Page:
Appearances Can Be Deceiving

Appearances Can Be Deceiving: Are You Forgetting Behavior Changes Are the Most Common Symptom of Disease and Illness?

With guest CAAB Chatters

Dr. Alice Moon-Fanelli and Dr. Sue McDonnell

When a pet’s behavior needs changing, what’s your first thought?  How to elicit another behavior you can reinforce?  How to prevent the expression of the unwanted behavior?  How to manage the pet’s environment so the behavior doesn’t occur?  How to punish the unacceptable response?  All of the above?  Or NONE of the above?

Should your first thought be to consider the possible “whys” of the behavior?  Ethologists are trained to consider the “whys” on several levels, including from an evolutionary perspective, a developmental perspective, and a moment-to-moment why of what elicits or “triggers” the behavior.
When we consider the whys, we should also be thinking in terms of normal and not normal behaviors.  Defining normal can be problematic, and any definition may be a moving target.  But identifying what’s normal and what’s not is one of the most crucial steps anybody working with behavior problems must learn to take.

If a behavior is NOT normal, then medical causes for its expression have to be immediately considered and evaluated. Far too often we read behavioral descriptions of problems that clearly indicate something isn’t right, and make us wonder why the possibility of medical causes hasn’t been considered by the person working with the pet.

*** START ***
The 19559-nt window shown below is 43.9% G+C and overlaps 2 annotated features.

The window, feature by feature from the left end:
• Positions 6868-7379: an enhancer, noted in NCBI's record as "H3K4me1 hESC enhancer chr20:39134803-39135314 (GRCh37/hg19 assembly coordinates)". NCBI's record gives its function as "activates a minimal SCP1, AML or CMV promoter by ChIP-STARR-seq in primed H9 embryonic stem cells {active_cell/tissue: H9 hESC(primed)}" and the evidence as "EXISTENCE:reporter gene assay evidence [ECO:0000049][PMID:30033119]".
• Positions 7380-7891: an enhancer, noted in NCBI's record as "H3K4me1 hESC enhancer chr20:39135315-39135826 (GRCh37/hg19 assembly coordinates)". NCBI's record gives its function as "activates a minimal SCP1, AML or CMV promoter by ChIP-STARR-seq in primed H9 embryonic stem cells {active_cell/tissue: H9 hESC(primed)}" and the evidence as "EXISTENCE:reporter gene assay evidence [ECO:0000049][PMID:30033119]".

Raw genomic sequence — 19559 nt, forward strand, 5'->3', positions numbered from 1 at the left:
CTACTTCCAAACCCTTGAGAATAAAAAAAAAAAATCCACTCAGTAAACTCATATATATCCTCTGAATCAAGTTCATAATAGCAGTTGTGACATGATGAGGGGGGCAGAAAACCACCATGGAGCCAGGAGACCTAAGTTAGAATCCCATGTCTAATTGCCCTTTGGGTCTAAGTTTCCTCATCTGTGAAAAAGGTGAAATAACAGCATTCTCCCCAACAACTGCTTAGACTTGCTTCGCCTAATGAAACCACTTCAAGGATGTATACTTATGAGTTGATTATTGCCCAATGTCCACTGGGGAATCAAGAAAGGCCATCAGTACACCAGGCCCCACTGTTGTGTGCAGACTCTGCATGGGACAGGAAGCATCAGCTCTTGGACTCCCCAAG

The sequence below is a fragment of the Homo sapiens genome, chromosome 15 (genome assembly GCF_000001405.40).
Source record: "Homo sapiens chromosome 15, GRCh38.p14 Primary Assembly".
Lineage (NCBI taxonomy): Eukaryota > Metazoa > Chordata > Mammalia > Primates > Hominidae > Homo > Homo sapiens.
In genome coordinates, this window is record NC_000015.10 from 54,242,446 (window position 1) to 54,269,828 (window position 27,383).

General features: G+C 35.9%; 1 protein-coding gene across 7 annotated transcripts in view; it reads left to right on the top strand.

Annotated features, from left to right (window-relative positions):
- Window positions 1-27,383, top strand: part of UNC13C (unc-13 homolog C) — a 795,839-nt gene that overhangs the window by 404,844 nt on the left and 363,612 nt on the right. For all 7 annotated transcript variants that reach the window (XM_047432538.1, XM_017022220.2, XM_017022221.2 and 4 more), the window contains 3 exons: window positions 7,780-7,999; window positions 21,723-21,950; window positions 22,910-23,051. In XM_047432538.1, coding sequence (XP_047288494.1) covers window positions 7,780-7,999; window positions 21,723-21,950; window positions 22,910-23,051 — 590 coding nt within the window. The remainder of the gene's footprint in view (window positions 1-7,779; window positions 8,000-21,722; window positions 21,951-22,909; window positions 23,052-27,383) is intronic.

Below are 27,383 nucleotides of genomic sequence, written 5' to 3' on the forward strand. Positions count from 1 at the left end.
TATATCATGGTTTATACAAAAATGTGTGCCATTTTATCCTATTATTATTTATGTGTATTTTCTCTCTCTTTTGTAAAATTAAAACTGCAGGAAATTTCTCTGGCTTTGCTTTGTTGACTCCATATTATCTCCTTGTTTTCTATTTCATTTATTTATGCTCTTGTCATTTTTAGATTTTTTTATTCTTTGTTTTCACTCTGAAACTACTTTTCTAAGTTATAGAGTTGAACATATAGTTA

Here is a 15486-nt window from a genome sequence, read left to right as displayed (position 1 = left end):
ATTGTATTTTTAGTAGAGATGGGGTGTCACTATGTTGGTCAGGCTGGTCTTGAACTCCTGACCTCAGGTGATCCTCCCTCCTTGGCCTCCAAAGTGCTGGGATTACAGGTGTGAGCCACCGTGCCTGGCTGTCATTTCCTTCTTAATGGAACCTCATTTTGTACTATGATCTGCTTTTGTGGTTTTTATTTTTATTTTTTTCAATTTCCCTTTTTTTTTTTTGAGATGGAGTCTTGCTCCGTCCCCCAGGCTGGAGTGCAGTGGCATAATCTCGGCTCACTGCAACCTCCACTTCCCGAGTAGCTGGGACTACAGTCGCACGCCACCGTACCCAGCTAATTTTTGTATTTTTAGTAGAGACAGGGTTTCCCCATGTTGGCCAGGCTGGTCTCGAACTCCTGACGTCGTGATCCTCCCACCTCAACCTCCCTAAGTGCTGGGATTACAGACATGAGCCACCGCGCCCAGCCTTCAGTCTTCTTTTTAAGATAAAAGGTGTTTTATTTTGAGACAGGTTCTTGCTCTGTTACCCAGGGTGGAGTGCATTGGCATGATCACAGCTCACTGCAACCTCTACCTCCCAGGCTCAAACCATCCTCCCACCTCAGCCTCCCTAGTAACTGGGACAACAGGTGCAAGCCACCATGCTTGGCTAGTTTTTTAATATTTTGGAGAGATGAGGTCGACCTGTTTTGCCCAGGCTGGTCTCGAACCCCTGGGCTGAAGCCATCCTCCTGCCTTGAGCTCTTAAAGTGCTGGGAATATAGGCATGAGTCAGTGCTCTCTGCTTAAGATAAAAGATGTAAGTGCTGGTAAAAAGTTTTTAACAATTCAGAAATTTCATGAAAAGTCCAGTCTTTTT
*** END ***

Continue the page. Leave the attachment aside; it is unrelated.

In this chat we are fortunate to welcome two CAABs who have worked closely with veterinarians throughout their long and stellar professional careers.  Dr. Alice Moon Fanelli previously provided behavior consultations through the Tufts Animal Behavior Clinic and now has a private behavior consulting practice, Animal Behavior Consultations, LLC, serving the Hartford CT area  and Dr. Sue McDonnell who works at The University of Pennsylvania School of Veterinary Medicine’s New Bolton Center equine clinical and research facility.

In this chat, these professional behaviorists will share their invaluable experiences with you and the importance of always continuing to improve your critical observational and thinking skills when analyzing the “whys” for behaviors.  From the case examples Alice and Sue will share, you’ll be amazed at the “whys” for behaviors you haven’t thought of.

This chat will change how you think about the behaviors you see from the animals you work with.

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